When someone mentions hormones, oestrogen, progesterone and testosterone are the ones that most likely spring to mind. In fact, our bodies produce a whole host of other hormones which play a role in our health and how we function day in day out. Ghrelin, sometimes referred to as the ‘hunger hormone’ controls hunger, food intake and influences fat storage.

Stimulated by the cells in our stomach, ghrelin sends signals to the hypothalamus in the brain telling us it’s time to eat. Small amounts are also released by the pancreas and the small intestine. The more ghrelin in the bloodstream, the bigger the appetite and likely, the more food you eat. After eating, ghrelin levels decrease and don’t rise again until your body starts looking for more energy.

If you’re trying to lose weight, you might be wondering how you can keep ghrelin levels low. To be clear, ghrelin is not bad. Our hormones are made for a reason – they have a specific job to do in the body. If we never felt hungry, would we take as much joy from the food we eat? How would we know when our bodies need nourishment? How would we function at our optimum?

It’s when our hormones stop working as they should that we can run into trouble. And, our diet and lifestyle choices have a significant impact on this. That doesn’t mean jumping to calorie restriction. Naturally, this will increase your ghrelin levels, potentially lead to overeating and storage of fat. It’s all about balance. So, I have highlighted a few tips here, which will help keep this specific hormone in check and doing its job correctly.

  1. Eat a diet rich in fibre from fruit and vegetables, legumes and wholegrains.

Fibre slows down our digestion while also keeping our gut bacteria diverse and healthy. Foods high in fibre also tend to be lower in calories and higher in nutrient density meaning you get better bang for your buck when it comes to calorie intake.

  1. Limit intake of high Glycaemic Load (“GL”) carbohydrates and processed foods high in sugar and artificial sweeteners.

Refined and processed foods or high GL foods are high in calories, saturated fat and low in nutrients. As well as spiking your blood sugar for a short period, sending your hunger and energy levels on a rollercoaster, they trigger release of dopamine, the neurotransmitter associated with reward. We start to associate that short lived high with reward as opposed to the feeling of being nourished and satiated.

  1. Eat protein with every meal

Incorporating a portion of lean or vegetable protein into each meal (eggs, oily fish, chicken or turkey, beans and pulses) will slow the rate at which your stomach empties, keeping you fuller for longer. It will also reduce the insulin spike you get from eating a carbohydrate based meal, which in turn reduce the sugar cravings which inevitably follow that initial sugar high.

  1. Reduce stress

Studies in animals have shown that exposure to chronic stress increases ghrelin and growth hormone levels.  Chronic stress also interacts with the brain’s reward pathways to increase food intake, creating a vicious cycle where we begin to see food as a comfort during times of stress and anxiety. Incorporate yoga, meditation or breathing into your daily routine, get out for a walk or run in nature, find something that works for you to allow you to live (and eat) more mindfully.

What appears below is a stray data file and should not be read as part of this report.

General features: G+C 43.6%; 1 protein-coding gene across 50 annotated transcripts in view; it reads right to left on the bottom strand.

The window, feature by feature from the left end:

1. Sleep well

Inadequate sleep has been associated with an increase in ghrelin levels, appetite and hunger. Aim for 7-9 hours per night. Practice good sleep hygiene by limiting screen time and avoiding heavy meals and alcohol in the hours leading up to bedtime and try to stick to regular sleep and waking up times, even at the weekend, to regulate the circadian rhythm.

  1. Exercise

Research in recent years has indicated a link between High Intensity Interval Training (HIIT), reduced ghrelin and increased leptin levels. Leptin is sometimes called the satiety hormone. It helps inhibit hunger and regulate energy balance, so the body does not trigger hunger responses when it does not need energy. Incorporate some high intensity exercise into your lifestyle each week – circuits, sprints, cycling. Get out and get a sweat on!

Help is at hand

If you are looking for support with weight loss or indeed weight gain, incorporating these diet and lifestyle changes would be a great place to start. It’s important to remember however, that ghrelin is only one of many interrelated factors, which could be impacting on your health and wellbeing. Working with a Nutrition & Lifestyle Coach will allow you to create a plan specific to your body’s needs and your personal health and fitness goals.

For more information on what this involves, book a FREE 30 minute Health & Energy Transformation call with me and find out how you can transform the way you eat to look and feel amazing.

 

karlobrien

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